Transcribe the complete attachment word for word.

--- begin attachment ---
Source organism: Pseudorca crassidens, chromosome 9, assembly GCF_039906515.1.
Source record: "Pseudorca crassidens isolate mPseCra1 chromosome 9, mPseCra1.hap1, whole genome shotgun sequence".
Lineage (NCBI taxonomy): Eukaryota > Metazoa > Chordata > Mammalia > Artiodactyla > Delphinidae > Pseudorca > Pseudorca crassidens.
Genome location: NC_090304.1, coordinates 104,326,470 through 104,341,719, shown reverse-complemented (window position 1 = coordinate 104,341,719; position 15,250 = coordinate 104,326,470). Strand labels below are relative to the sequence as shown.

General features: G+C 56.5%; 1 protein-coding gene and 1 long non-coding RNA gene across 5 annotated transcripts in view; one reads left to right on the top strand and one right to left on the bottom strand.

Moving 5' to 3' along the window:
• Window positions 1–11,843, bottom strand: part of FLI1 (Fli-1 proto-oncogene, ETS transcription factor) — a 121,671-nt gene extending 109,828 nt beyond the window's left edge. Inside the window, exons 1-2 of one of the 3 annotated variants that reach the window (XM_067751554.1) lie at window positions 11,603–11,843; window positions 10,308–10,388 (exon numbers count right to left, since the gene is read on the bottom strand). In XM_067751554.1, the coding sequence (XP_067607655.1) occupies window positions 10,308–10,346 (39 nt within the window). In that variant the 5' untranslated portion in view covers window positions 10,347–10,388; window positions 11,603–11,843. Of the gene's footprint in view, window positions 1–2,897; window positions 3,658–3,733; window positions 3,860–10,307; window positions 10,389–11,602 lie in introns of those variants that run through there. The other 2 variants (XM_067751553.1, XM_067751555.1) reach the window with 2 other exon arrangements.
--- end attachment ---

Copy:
Source organism: Pseudorca crassidens, chromosome 9, assembly GCF_039906515.1.
Source record: "Pseudorca crassidens isolate mPseCra1 chromosome 9, mPseCra1.hap1, whole genome shotgun sequence".
Lineage (NCBI taxonomy): Eukaryota > Metazoa > Chordata > Mammalia > Artiodactyla > Delphinidae > Pseudorca > Pseudorca crassidens.
Genome location: NC_090304.1, coordinates 104,326,470 through 104,341,719, shown reverse-complemented (window position 1 = coordinate 104,341,719; position 15,250 = coordinate 104,326,470). Strand labels below are relative to the sequence as shown.

General features: G+C 56.5%; 1 protein-coding gene and 1 long non-coding RNA gene across 5 annotated transcripts in view; one reads left to right on the top strand and one right to left on the bottom strand.

Moving 5' to 3' along the window:
• Window positions 1–11,843, bottom strand: part of FLI1 (Fli-1 proto-oncogene, ETS transcription factor) — a 121,671-nt gene extending 109,828 nt beyond the window's left edge. Inside the window, exons 1-2 of one of the 3 annotated variants that reach the window (XM_067751554.1) lie at window positions 11,603–11,843; window positions 10,308–10,388 (exon numbers count right to left, since the gene is read on the bottom strand). In XM_067751554.1, the coding sequence (XP_067607655.1) occupies window positions 10,308–10,346 (39 nt within the window). In that variant the 5' untranslated portion in view covers window positions 10,347–10,388; window positions 11,603–11,843. Of the gene's footprint in view, window positions 1–2,897; window positions 3,658–3,733; window positions 3,860–10,307; window positions 10,389–11,602 lie in introns of those variants that run through there. The other 2 variants (XM_067751553.1, XM_067751555.1) reach the window with 2 other exon arrangements.